The real history of art in the Faroe Islands begins in 1927 with an exhibition held in Tórshavn by three young artists: William Heinesen, Jákup Olsen, and Sámal Joensen-Mikines.
It was the youngest of the three exhibitors who was to achieve international attention and spark off the impulse to paint among many of his fellow countrymen. Sámal Joensen-Mikines (1906-1979), is the father of art in the Faroe Islands.
Whereas his early paintings are quite naturalistic, and record his home surroundings in careful detail, Sámal Joensen-Mikines later become highly original in his use of colour and design, and the best of his paintings are psychologically very suggestive.
You can see his famous painting “Home from the Funeral” at the Art Museum in Tórshavn. This painting evokes the inevitability and fatalism of a Greek tragedy; his characters are painted in dark, greenish colours with faces and hands accentuated.
This picture won acclaim for its daring use of lines and shapes: the figures form a steep mountain, in the eternal shape of the landscapes in the Faroe Islands.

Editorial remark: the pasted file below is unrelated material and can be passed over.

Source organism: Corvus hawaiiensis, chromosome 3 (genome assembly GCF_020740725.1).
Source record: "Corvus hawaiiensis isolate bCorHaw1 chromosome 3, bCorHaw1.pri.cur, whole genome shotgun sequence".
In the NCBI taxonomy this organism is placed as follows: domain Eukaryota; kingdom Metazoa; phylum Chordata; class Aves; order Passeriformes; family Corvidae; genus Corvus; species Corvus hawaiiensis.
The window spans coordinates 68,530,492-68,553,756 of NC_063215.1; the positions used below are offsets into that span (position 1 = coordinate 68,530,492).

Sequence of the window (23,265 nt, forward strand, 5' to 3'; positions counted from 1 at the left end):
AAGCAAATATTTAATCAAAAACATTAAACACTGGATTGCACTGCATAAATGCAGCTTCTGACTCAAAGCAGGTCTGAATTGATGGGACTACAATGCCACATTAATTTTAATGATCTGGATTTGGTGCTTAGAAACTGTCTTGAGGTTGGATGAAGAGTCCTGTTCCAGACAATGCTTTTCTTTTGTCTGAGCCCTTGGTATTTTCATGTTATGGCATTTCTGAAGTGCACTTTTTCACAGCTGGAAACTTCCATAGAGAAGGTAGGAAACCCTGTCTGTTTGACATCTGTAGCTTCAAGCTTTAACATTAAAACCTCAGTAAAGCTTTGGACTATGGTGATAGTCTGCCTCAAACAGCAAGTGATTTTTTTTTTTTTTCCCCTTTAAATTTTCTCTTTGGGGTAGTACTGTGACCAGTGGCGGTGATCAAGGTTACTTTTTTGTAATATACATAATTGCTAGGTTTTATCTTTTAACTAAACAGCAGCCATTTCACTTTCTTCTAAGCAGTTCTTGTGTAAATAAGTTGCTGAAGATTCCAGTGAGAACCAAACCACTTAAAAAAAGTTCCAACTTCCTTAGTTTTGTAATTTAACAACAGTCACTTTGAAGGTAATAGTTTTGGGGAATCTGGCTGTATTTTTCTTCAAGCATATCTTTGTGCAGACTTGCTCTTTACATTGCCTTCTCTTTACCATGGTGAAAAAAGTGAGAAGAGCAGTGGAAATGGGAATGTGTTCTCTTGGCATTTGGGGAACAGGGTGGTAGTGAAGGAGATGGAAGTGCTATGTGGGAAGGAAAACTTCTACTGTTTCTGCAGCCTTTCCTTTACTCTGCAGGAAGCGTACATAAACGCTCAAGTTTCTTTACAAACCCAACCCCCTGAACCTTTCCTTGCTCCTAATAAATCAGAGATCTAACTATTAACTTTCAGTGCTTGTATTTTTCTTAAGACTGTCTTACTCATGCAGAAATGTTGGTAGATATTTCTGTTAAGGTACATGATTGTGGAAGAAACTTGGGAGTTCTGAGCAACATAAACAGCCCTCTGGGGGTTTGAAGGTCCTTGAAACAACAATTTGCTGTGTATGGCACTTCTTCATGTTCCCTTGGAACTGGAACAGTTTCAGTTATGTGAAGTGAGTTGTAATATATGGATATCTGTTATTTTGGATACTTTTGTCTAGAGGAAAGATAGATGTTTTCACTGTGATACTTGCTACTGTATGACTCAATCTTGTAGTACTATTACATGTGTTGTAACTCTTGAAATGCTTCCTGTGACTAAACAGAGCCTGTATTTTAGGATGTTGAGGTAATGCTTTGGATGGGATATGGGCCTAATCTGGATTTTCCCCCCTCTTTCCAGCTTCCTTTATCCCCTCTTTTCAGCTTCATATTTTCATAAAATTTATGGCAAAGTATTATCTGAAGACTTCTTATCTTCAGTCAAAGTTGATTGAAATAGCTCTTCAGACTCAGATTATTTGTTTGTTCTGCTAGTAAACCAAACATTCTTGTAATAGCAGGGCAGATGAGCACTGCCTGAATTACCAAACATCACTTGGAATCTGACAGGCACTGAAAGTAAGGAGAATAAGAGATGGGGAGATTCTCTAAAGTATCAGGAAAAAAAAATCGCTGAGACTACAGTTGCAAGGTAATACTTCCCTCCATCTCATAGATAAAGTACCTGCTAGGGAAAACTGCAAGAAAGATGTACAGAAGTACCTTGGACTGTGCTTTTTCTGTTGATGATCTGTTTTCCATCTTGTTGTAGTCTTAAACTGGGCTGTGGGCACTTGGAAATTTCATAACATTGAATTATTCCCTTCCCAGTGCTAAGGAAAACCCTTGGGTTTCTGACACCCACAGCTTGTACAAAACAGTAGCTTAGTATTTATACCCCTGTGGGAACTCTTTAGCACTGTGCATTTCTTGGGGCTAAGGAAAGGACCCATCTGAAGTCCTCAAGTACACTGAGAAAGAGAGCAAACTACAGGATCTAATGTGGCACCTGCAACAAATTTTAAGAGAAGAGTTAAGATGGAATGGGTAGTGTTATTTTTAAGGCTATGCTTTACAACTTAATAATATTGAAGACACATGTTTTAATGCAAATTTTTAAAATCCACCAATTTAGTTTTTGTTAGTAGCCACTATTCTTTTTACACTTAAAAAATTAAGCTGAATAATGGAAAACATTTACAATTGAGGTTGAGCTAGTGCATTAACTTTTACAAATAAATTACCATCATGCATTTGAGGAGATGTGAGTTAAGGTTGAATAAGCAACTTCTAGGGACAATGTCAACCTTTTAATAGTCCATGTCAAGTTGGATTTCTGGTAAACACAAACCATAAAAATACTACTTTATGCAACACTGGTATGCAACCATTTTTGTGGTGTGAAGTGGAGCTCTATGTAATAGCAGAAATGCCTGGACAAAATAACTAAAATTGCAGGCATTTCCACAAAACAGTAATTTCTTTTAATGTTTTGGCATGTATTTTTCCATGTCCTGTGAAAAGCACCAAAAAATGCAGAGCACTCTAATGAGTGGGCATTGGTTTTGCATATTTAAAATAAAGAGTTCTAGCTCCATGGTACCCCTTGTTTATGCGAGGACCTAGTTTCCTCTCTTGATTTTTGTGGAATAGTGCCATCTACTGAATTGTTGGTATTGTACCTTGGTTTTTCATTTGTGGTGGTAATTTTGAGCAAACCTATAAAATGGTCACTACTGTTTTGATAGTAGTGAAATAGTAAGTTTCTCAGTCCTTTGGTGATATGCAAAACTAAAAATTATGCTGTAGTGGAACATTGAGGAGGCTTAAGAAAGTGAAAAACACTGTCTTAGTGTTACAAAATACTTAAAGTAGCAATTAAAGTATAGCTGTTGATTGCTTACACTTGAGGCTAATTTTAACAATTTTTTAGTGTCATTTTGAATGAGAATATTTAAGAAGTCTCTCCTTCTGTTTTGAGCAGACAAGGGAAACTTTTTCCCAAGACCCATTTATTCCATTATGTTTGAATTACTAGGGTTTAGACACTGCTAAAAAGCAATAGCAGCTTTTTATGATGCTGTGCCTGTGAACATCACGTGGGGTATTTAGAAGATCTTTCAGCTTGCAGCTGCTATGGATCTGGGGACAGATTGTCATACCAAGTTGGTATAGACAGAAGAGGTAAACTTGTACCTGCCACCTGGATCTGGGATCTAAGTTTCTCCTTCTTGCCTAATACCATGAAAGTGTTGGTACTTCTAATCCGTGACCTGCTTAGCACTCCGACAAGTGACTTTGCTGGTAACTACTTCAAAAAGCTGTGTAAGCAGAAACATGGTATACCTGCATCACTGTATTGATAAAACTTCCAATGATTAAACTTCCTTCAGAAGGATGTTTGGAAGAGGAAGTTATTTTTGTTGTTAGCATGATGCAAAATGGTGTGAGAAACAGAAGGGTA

Mikines is the painter of human life. He paints the land, the people, the immense sea. You can feel the salty sea and the salty tears in the heavily loaded boat in paintings such as Home from the Funeral.
Mikines acknowledged his indebtedness to the artist Edvard Munch as well as his admiration for El Greco and Delacroix. The best place to see paintings by Mikines is to visit the Art Museum in Tórshavn.
The doubt and depression that often overwhelmed him account for the deep pessimism and pathos in his pictures of the late 1930s.
In all his work Mikines turns to the Faroe Islands, and especially his native island of Mykines, for his themes. As the artist said: "Without this sense of belonging and this world of images I would lose my identity both as an artist and as a human being".